||Examples: EST, MDT ...
||Seconds since the Unix Epoch (January 1
1970 00:00:00 GMT)
||Numeric representation of the day of
|0 (for Sunday) through 6 (for Saturday)
||ISO-8601 week number of year, weeks
starting on Monday (added in PHP 4.1.0)
|Example: 42 (the 42nd week in the year)
||A full numeric representation of a
year, 4 digits
|Examples: 1999 or 2003
||A two digit representation of a year
||Examples: 99 or 03
||The day of the year
||0 through 366
||Timezone offset in seconds. The offset
for timezones west of UTC is always negative, and for those east of UTC
is always positive.
|-43200 through 43200
Using mktime() to manipulate past and future times
Another useful function in PHP is
mktime(), which can help you
easily display and format a past or future time (ie: what day of the week is
your birthday on)? This function creates a timestamp from a given set of
variables that you pass to the function.
mktime(hour, minute, second, month, date, year);
Now, I want to know on what day of the week my birthday was on. My birth date
is July 21st 1974. I'll use the mktime function like so:
$mybirthdate = mktime(0,0,0,7,21,1974);
print date("l", $mybirthdate);
Wow, I finally found out that my birthday is on Sunday. :). Now the next case
I want to know is what day is 25 days from now. Let's do it this way:
$next25day = mktime(0,0,0,date("n"),date("j")+25,date("Y"));
print date("l", $next25day);
Give attention to the variables that I passed to the mktime function. I've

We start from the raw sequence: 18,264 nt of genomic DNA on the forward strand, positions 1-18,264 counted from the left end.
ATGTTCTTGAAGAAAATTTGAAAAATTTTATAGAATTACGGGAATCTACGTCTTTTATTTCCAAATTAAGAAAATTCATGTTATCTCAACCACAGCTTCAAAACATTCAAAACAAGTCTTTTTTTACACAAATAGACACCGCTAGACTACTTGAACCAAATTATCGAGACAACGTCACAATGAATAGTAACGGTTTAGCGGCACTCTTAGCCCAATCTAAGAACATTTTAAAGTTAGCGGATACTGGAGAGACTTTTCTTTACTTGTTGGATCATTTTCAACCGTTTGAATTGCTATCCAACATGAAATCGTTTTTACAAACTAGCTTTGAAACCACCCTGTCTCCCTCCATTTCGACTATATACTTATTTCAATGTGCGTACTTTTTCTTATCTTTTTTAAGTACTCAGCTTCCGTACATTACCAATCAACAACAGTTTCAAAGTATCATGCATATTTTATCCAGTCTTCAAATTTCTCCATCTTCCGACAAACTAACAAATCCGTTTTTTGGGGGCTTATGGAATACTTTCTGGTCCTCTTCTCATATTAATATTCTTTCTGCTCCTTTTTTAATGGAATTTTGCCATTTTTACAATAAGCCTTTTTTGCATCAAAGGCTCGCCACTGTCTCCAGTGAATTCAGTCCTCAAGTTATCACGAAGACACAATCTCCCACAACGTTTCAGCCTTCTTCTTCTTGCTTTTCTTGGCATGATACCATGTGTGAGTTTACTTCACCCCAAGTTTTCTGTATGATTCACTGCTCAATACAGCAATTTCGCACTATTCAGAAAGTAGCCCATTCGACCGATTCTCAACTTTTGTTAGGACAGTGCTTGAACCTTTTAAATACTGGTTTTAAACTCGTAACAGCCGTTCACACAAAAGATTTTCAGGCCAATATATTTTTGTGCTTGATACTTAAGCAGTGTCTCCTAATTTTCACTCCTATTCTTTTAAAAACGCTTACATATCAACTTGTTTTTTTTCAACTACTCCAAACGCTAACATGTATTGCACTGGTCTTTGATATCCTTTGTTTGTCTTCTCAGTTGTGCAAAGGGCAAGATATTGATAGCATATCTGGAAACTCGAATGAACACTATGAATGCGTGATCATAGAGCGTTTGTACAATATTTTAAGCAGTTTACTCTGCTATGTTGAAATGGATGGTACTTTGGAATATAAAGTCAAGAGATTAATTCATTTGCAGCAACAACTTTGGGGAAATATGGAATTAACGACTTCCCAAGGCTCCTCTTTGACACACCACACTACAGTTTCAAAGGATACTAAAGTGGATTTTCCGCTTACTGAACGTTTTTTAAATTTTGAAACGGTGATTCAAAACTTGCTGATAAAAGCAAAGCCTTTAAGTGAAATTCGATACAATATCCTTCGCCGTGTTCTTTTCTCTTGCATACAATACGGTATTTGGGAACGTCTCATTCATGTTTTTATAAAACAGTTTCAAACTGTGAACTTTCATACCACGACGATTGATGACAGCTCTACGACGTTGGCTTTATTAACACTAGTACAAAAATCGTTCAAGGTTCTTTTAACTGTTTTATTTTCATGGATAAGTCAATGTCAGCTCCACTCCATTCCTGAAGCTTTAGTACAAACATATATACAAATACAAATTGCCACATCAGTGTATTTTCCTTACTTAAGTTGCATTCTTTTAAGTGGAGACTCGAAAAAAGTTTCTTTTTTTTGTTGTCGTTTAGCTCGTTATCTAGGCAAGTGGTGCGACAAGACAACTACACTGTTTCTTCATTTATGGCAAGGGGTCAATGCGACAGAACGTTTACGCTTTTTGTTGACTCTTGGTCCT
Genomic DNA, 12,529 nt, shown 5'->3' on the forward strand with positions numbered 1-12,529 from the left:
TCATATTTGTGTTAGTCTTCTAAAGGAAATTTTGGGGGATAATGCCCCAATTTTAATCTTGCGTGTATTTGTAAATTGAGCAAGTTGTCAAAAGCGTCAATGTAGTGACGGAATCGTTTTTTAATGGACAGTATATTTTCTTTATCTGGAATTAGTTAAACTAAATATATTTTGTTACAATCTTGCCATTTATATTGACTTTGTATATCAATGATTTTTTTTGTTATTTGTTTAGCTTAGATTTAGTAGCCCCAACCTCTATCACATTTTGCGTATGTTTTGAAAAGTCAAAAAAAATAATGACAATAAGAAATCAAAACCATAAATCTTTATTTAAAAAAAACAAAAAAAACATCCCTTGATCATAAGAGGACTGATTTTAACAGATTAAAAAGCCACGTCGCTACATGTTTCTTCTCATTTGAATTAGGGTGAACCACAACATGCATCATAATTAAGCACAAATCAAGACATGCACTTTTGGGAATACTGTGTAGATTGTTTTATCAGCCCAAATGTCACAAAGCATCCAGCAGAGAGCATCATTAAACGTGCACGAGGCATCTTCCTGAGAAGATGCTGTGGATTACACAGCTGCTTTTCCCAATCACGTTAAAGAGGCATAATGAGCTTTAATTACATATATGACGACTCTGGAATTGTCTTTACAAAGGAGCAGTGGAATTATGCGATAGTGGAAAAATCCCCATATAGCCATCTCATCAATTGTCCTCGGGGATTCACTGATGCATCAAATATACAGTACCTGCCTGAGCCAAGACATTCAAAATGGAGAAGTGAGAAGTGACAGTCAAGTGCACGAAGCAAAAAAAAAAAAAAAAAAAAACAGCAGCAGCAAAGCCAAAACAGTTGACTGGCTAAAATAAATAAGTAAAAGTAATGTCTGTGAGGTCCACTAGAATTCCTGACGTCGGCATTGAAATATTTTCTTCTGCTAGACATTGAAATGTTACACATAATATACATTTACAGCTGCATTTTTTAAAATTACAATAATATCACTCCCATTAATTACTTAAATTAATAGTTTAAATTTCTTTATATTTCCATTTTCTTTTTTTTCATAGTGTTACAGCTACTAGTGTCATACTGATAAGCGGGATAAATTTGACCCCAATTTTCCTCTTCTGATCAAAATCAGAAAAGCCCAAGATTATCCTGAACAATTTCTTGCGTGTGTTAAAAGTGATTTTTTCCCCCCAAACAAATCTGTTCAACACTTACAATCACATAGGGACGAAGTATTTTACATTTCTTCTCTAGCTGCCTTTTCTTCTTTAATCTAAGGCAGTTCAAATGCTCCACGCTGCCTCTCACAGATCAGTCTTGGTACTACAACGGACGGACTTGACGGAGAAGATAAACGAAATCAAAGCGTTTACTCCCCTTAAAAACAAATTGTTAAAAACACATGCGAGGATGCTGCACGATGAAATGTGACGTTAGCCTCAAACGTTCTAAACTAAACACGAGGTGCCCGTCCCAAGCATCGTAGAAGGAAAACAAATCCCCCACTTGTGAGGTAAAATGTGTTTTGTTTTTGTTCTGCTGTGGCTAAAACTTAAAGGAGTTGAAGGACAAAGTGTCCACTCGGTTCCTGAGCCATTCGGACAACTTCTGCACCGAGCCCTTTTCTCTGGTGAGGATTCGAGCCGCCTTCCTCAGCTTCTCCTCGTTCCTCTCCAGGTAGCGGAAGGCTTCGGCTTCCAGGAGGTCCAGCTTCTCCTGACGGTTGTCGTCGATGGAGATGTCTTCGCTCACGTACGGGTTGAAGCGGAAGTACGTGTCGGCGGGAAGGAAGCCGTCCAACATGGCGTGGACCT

passed date("j")+25. It means that I want to add 25 to the current date. You can
figure out what it will produce.
Using getdate() as an alternative to date()
This is another method to access the current date or the given timestamp. The
method, or you can call it function, is
getdate(). This function
will produce an associative array containing the date information. The array
||day of the month
||day of the week, numeric: from 0 as Sunday up to 6 as
||day of the week, textual, full; i.e. "Friday"
||month, textual, full; i.e. "January"
$today = getdate();
print $today["month"] // it will print the month of current date
print $today["weekday"] // it will print the day of current date
Displaying the date and time in your own local language
By this time I hope you can create your own date and time using the timestamp
of the current date or your own timestamp. I'm not using English as my primary
language, and neither are my website users. We are from Indonesia and I want to
display the date in Indonesian language. How can I do it? That's a perfect
question and asked by most beginners.
Let's create an associative array of date and month in our own language.
$days = Array ("Minggu", "Senin", "Selasa", "Rabu", "Kamis", "Jum'at", "Sabtu");
$months = Array (1=>"Januari", 2=>"Pebruari", 3=>"Maret", 4=>"April",
5=>"Mei", 6=>"Juni", 7=>"Juli", 8=>"Agustus", 9=>"September",
10=>"Oktober", 11=>"Nopember", 12=>"Desember");
After we create our own language of date and months, now it's time to display
print $days[date("w")]; // display name of day with our own language
Ok guys, that's it for today. We'll see you again next time.
Note: This tutorial has been modified by
CodeTricks.com for content and structure.
Hermawan Haryanto is web developer and offshore programmer. He's from Indonesia
and married. Hermawan is the senior developer at
Redrockreef.com and author of dEkap.com